Questions for Discussion:
1. What is the correct balance to strike between careful regulation of potentially toxic industrial chemicals and economic innovation leading to high levels of employment?
2. What can you currently do to reduce your exposure to harmful human produced environmental toxins?
3. Can the precautionary principle be incorporated in U.S. environmental laws without shifting substantial resources from the private sector to the public sector, and if not should this be done?
4. Is there an alternative to “discounting the future” that would be a more Earth-friendly vision of evaluating investment opportunities, or is this type of economic analysis by its very nature divorced from environmental concerns?
5. What is the relationship between poverty and exposure to environmental toxins? Does this situation require an imperative for ethical action?
Active Learning Exercises:
1. Where are you from? Please go to the U. S. Environmental Protection Agency enviromapper storefront. Enter your home zip code, then using both the “Air, Water, Waste” and “Program Systems” boxes on the left, successively add all of the different polluting entities and examine the maps showing the distribution of each. Choose and print any map you choose from among these views of your home zip code. Notice that you can click on any specific location and follow that link to find out more about what the local situation might be. Write a one-page discussion of what you found out and how it relates to what you expected to find. Is your home town like you thought it was? In earlier versions of enviromapper there used to be a “social justice” function that allowed you to view the polluting sites in reference to areas with different levels of wealth, education, or the proportion of people of color. This function was discontinued. From what you know of your home zip code, would that have added any more pertinent information to the map?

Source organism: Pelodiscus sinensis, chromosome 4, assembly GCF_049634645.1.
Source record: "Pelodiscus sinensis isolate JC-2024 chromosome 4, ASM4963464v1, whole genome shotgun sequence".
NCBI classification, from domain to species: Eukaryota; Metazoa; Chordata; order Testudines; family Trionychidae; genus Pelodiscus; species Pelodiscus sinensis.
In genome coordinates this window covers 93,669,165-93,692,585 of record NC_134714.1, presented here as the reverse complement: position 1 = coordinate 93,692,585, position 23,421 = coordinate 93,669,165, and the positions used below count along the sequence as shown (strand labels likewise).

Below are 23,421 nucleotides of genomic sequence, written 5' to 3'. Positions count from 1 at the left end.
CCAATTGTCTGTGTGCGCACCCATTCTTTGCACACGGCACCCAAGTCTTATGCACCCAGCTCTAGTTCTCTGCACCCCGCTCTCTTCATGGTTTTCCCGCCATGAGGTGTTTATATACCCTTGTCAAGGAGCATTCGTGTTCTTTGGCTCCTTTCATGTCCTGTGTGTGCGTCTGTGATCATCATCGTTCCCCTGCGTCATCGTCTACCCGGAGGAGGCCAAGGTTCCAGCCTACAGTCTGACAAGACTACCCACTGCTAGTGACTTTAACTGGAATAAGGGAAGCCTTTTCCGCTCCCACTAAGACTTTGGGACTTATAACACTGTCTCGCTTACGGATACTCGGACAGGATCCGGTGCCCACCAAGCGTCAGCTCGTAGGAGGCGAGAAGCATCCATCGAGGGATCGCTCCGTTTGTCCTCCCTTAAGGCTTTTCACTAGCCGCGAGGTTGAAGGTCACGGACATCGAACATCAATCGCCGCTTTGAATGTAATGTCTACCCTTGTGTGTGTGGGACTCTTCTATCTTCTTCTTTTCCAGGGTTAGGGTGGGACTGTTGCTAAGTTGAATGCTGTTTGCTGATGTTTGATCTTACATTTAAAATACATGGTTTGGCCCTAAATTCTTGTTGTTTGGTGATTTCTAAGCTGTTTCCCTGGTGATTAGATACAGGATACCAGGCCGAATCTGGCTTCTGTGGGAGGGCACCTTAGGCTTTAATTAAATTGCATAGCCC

2. With a group of others divide among yourselves and read recent reports on where different environmental toxins exist in the U. S. food supply. Some good reports to include are the national Workgroup for Safe Markets “No Silver Lining, an Investigation into Bisphenol A in Canned Goods,” the Environmental Working Group’s Shopper’s “Guide to Pesticides” and their “Overexposed, Organophosphate Pesticides in Children’s Food,” and the data base online at What’s On My Food?. Many other reports exist for which you might want to search. Once your reading is done, make a trip to a food store and accumulate two theoretical shopping carts, one filled with conventional products and the other with organic/BPA free foods purchased as locally as possible. Each theoretical cart should contain $75 worth of items bought using the guidelines. Make two tables showing the food items in each cart. Then compare the types and quantity of food bought with each type of diet in mind, and write a two-page reflection on the relationship between income level and a family’s capacity to adopt a chemical free diet. Include the two tables along with the reflection.
Taking Action, Saving Lives, Our Duties to Protect Environmental and Public Health, by Kristin Shrader-Frechette (2007, Oxford University Press, Oxford)
Poisoned Profits, the Toxic Assault on Our Children, by Philip Shabecoff and Alice Shabecoff (2008, Random House Publishing Group, New York)
Silent Spring, by Rachel Carson (1962, Houghton-Mifflin, New York)
Our Stolen Future: Are We Threatening Our Fertility, Intelligence, and Survival? A scientific Detective Story. By Theo Colborn, Diane Dumanaski, and John Peter Meyers (1997, Plume published by the Penguin Group, New York)